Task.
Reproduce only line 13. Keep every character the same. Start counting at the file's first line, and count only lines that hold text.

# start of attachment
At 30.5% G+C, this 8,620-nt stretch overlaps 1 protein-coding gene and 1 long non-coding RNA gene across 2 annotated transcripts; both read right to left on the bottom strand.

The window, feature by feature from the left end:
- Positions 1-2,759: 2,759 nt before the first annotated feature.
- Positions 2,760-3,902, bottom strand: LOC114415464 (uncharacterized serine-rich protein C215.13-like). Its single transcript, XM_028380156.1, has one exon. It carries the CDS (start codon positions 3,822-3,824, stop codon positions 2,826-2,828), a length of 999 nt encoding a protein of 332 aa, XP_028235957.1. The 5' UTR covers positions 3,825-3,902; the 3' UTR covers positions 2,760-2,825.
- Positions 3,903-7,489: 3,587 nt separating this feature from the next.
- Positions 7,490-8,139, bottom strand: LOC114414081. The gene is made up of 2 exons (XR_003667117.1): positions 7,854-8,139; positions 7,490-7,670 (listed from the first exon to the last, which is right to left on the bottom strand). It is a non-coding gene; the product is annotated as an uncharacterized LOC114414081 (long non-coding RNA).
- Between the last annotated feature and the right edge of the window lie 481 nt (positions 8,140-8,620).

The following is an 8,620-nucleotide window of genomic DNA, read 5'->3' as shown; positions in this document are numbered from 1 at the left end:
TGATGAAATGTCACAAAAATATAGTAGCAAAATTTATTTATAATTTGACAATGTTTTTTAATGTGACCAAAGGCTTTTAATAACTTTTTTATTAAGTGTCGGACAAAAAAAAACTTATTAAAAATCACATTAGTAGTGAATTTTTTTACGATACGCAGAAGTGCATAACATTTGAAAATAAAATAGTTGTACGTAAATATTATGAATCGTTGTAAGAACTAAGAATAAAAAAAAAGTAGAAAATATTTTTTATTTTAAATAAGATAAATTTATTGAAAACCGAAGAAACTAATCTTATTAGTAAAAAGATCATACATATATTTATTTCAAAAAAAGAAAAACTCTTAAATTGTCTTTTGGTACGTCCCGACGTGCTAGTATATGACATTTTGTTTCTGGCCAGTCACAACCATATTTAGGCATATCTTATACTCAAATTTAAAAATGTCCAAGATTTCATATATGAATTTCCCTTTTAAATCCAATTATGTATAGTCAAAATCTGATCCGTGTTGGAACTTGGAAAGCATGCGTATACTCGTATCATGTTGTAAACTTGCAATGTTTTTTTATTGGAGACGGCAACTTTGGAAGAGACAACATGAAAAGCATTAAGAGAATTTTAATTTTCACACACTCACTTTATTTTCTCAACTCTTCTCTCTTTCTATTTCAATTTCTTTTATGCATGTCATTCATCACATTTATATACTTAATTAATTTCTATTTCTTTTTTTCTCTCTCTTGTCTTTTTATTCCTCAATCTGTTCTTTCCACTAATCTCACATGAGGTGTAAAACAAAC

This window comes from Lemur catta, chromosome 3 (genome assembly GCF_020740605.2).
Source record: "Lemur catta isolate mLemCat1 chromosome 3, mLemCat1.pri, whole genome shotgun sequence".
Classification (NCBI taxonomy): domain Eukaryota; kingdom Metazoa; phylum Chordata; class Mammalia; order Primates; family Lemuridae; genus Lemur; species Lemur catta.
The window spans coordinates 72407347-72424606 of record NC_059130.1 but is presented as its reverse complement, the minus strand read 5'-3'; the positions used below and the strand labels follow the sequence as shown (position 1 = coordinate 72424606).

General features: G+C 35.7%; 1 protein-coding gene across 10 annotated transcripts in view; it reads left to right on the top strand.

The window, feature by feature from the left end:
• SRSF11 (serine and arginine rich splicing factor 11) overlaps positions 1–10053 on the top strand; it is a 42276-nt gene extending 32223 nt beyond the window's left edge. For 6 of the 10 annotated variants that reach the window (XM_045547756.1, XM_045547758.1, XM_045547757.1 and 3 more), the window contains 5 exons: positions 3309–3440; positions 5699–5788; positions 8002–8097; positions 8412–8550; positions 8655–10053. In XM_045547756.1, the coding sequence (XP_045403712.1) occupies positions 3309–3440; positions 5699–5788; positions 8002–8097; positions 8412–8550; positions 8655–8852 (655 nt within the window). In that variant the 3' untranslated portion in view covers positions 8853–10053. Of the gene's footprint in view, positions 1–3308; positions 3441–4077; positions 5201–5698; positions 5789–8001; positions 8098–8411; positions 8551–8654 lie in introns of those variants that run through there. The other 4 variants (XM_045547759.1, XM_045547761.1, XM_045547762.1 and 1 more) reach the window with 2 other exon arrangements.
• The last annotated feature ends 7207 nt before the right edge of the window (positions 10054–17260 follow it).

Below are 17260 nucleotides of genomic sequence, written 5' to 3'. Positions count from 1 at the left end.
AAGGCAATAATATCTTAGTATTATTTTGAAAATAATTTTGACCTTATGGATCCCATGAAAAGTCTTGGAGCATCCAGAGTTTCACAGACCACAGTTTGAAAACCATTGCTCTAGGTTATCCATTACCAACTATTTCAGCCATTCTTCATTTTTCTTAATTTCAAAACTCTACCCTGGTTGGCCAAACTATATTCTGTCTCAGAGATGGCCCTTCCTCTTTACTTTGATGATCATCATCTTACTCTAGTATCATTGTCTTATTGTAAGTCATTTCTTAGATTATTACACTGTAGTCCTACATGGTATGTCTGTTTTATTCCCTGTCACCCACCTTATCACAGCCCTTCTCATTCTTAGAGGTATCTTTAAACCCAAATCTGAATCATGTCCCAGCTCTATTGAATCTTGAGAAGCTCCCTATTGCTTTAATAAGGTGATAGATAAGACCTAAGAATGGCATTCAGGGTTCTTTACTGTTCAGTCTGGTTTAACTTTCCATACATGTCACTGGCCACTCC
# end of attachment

The window spans coordinates 72407347-72424606 of record NC_059130.1 but is presented as its reverse complement, the minus strand read 5'-3'; the positions used below and the strand labels follow the sequence as shown (position 1 = coordinate 72424606).